In this edition of the Periodic Atlas, we provide a glimpse of housing construction that has been permitted over the past few years, with a focus on multifamily housing. Focusing on recently-permitted units provides a perspective on how the newest housing is and will be different from existing housing. The type of housing that will be built, where it is built, its characteristics, and its price will shape the Portland region in the years to come.

To provide additional perspective, we examine where multifamily housing is being permitted in relation to fast growing population areas, and areas with the greatest concentration of people of color. Finally, we explore a few recently completed multifamily projects to provide a better understanding of the characteristics of multifamily projects coming on line.

We are drawing from a number of data sources in this Atlas, including Metro’s multifamily housing inventory (RLIS, November 2016), multifamily unit data gleaned from Clark County’s taxlot dataset, demographic data from the Census Bureau, and permit data from Construction Monitor. Although there are different sources of permit data with different strengths and weaknesses, they draw from the same source: the permitting offices of local jurisdictions. The Portland State University Population Research Center and the Institute of Portland Metropolitan Studies cleaned, checked, augmented, and geocoded the Construction Monitor raw data and joined it with the other data sources to create the maps in this version of Atlas.

Historical data show that over 90 percent of permitted projects are eventually completed, although the lag time varies from six to 18 months. Thus, many of the permitted units shown in these maps, which are from 2014 through October of 2016, have been completed; but at least 7,500 units in Clackamas, Washington, and Multnomah counties that have been permitted since 2014 had not been completed as of the date of the last multifamily inventory.

Figure 1: Building Permit Densities, January 2014-October 2016

Source: Construction Monitor, Inc., Metro


L Hawkins apartments at 1510 NW 21st Avenue were completed in 2015. This market-rate apartment development in the Slabtown neighborhood of Northwest Portland contains 113 units, with studio, one- and two-bedroom units. A two-bedroom two-bath unit rents for about $3,000 per month. Thus, a couple or family would need to earn a combined income of about $120,000 per year to consider this apartment affordable.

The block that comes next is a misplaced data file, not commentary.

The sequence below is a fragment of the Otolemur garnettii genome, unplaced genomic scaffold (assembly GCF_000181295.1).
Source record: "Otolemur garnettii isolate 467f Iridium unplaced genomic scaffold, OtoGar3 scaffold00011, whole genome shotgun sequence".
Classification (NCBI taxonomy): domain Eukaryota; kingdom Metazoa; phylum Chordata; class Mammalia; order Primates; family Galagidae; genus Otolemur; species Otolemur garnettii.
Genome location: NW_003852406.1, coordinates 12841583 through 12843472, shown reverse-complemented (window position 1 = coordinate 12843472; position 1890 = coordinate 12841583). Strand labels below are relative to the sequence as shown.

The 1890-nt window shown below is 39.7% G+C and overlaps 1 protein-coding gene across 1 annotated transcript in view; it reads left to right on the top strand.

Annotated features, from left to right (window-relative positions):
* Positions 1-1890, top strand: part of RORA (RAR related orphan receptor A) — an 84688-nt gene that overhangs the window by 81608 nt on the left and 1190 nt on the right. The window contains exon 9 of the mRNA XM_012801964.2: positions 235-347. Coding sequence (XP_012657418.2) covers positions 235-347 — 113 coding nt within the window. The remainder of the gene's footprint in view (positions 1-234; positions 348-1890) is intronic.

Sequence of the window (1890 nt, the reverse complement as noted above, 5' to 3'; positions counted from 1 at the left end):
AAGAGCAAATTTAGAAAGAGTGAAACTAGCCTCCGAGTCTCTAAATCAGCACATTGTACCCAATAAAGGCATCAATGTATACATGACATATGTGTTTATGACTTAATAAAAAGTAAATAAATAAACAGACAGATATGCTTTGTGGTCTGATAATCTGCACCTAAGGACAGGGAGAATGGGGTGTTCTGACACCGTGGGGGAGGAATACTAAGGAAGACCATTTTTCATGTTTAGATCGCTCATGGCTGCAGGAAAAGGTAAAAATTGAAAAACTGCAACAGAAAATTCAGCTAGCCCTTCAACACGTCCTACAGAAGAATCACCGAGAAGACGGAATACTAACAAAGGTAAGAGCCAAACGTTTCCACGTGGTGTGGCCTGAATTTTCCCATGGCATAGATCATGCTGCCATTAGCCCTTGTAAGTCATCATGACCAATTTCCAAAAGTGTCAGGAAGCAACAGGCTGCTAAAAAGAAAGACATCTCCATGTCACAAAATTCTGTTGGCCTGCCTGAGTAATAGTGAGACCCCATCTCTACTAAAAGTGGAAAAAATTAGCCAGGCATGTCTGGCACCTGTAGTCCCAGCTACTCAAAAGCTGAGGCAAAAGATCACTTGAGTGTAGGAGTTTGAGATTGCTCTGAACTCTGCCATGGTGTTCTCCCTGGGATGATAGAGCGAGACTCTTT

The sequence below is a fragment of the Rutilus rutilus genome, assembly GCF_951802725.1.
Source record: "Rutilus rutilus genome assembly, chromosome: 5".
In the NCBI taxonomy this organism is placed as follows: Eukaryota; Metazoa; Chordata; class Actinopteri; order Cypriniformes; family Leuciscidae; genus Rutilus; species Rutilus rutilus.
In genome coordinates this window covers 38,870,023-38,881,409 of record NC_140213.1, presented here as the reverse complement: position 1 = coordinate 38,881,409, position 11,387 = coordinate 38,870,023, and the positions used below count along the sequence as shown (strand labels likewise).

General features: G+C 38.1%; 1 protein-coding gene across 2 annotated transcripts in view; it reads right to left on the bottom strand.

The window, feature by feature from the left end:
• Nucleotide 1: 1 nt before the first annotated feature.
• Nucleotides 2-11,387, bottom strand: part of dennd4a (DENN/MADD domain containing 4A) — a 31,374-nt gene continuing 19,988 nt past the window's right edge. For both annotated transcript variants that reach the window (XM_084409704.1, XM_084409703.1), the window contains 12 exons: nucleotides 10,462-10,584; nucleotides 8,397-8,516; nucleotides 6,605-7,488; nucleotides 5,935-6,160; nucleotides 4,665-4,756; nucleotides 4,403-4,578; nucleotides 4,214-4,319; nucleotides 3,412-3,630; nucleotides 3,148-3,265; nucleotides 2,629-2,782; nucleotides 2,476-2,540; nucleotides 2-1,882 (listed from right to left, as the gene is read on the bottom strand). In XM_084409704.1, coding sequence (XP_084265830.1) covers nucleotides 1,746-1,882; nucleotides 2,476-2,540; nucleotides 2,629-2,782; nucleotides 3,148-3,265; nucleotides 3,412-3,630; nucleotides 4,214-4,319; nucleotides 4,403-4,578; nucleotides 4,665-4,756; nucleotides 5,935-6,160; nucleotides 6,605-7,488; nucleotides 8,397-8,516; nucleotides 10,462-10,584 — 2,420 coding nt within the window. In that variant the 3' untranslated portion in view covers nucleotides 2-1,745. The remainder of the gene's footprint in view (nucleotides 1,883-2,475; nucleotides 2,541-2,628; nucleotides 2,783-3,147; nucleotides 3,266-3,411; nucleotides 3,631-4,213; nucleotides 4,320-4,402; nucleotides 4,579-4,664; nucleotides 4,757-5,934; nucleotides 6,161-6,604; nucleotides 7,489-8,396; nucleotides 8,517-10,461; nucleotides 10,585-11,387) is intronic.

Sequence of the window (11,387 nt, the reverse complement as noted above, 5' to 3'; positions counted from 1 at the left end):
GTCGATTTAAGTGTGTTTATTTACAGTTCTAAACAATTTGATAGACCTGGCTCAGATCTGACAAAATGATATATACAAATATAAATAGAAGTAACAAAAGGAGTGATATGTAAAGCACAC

© 2015 Google Inc, used with permission. Google and the Google logo are registered trademarks of Google Inc.


Density Downtown

Figure 1 shows all permits issued by city development departments for housing in January 2014 through October of 2016 in Clackamas, Multnomah, and Washington counties in Oregon, as well as Clark County in Washington. The dark blue areas indicate the most dense areas of multifamily permitting (150 units per square mile or greater). Blue rings show areas with less dense multifamily permitting. Yellow areas show dense single-family permitting, and the yellow rings show areas of less dense single family permitting. Scattered multifamily units are shown by red squares; scattered single family units are shown with grey squares.

The permitting pattern is as expected by any casual observer watching construction cranes rise in the region. The densest clusters of multifamily permits appear in close-in areas of Portland, in Washington County near Intel and Rock Creek, and in Bethany. There are also several clusters of multifamily permitting in Clark County, including Vancouver’s central city, and in the Bennington neighborhood near SE Mill Plain Blvd. and SE 164th Ave.

Dense permitting for single family units overlap the areas with the greatest multifamily density in areas such as Bethany, Hillsboro, and Happy Valley. Less dense clusters of single family units occur throughout the region, mostly outside of the urban core, where scattered infill is the only source of single family housing.

Figure 2: Single and multifamily units permitted, 2014-2015

Source: Construction Monitor, Metro Multifamily Inventory

Figure 2 shows the number of permitted multifamily units by county and year. Keep in mind that 2016 is only partial-year data (January to October). The boom in permitting that began in 2014 followed a crash in newly-permitted units during the recession that left the housing pipeline nearly empty. Our comparison of these permit data with Metro’s latest multi-unit inventory shows that more than half of the housing units permitted since 2014 still have not yet been completed. Over 7,000 of the new units in the three counties that have been permitted since 2014 have not yet become available, with the greatest number in Multnomah County, where over 6,500 units have yet to be delivered to the market. 

How does the location of these units compare with areas that have experienced strong population growth? And what do these permits tell us about where population growth will occur in the future?

Figure 3: 2006-2010 and 2011-2015 population change

Source: Construction Monitor, Inc., Metro


The D Street Salal apartments at 17101 SE Division were completed in 2015. The development by PHC Northwest was designed to fill the vast need for units affordable for families and individuals with lower incomes. “Mini” units rent for $495, and are therefore affordable to people with incomes of about $20,000 per year. The one-bedroom units rent for $719, and two- bedroom units are $859 per month. Thus, the two-bedroom units are affordable to families that earn about $34,000 per year.